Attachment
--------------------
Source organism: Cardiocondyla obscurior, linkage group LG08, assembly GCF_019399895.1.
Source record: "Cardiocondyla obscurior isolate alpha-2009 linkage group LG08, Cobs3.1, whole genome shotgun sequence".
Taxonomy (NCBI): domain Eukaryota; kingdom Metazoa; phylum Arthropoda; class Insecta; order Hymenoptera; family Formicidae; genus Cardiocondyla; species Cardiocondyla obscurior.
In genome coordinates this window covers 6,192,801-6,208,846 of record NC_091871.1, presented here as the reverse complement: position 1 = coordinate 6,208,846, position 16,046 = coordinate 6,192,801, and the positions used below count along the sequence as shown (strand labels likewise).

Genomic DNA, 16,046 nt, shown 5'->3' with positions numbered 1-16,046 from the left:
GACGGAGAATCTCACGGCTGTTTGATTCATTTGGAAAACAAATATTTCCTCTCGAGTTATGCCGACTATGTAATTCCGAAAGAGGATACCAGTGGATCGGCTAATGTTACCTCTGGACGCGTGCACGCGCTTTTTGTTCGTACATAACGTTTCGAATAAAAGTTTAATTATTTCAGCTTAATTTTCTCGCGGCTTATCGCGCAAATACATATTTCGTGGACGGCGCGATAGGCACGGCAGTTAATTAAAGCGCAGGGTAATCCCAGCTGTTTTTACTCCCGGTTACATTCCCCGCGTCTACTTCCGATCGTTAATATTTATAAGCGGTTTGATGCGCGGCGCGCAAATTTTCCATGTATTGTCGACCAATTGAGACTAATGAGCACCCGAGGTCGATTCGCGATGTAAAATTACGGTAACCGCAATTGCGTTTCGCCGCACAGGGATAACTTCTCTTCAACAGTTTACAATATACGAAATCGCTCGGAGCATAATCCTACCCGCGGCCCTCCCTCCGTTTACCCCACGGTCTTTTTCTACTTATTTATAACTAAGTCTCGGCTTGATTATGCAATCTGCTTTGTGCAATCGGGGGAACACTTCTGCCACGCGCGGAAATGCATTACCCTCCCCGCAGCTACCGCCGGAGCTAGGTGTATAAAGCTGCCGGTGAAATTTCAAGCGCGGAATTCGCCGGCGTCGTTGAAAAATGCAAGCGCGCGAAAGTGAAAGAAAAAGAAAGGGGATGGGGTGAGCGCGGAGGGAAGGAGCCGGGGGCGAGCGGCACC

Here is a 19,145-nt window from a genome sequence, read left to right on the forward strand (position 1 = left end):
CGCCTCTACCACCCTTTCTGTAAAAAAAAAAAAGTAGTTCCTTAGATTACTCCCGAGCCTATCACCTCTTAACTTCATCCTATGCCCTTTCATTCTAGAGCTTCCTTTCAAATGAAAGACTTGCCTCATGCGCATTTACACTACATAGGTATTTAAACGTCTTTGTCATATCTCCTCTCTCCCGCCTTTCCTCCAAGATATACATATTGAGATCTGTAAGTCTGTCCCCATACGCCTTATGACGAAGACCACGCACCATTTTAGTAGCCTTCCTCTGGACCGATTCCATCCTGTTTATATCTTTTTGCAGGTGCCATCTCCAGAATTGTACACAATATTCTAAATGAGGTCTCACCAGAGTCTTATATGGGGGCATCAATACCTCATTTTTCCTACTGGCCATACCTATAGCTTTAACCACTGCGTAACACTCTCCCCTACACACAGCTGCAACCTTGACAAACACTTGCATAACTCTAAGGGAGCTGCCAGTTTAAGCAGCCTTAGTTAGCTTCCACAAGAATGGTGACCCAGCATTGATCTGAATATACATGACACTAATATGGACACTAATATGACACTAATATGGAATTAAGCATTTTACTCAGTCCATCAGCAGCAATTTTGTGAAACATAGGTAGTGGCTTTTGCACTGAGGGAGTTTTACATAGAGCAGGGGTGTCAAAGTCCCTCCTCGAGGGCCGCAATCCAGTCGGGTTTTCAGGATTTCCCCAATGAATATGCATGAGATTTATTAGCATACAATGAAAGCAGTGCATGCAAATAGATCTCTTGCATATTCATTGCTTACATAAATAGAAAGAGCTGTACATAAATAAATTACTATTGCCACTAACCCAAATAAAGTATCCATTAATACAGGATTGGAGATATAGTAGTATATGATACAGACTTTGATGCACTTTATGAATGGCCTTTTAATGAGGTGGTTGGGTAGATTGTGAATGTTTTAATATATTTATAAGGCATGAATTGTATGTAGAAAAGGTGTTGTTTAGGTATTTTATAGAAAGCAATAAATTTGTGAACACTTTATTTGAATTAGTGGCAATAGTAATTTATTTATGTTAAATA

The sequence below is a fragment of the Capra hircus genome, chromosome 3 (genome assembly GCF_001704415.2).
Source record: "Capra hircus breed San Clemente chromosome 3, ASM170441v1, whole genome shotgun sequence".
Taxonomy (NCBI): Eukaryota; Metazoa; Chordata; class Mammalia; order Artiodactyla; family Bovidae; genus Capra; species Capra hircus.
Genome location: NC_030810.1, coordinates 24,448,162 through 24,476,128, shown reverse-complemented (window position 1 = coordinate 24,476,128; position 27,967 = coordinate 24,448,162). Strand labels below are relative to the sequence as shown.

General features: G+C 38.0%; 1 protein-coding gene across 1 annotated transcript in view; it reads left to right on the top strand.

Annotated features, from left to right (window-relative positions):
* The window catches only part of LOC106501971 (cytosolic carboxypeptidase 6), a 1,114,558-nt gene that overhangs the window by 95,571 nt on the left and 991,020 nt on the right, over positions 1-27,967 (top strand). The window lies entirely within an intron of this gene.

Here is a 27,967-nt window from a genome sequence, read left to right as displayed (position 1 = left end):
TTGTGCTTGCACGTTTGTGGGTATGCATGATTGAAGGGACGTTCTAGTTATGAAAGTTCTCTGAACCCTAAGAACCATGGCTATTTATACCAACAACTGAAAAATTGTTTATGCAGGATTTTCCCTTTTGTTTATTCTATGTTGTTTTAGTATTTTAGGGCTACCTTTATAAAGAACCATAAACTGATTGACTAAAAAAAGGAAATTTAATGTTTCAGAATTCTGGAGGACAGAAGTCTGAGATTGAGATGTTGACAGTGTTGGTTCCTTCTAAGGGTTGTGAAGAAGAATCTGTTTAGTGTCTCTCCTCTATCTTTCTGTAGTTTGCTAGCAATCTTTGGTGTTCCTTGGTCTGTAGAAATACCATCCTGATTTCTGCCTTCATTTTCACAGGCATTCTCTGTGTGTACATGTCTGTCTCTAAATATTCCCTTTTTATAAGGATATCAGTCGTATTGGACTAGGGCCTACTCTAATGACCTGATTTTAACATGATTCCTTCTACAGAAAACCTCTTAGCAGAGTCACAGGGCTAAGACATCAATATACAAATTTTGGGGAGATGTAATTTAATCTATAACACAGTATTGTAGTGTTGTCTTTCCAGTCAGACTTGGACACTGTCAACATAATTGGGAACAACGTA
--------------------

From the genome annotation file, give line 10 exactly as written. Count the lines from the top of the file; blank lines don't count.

Source record: "Capra hircus breed San Clemente chromosome 3, ASM170441v1, whole genome shotgun sequence".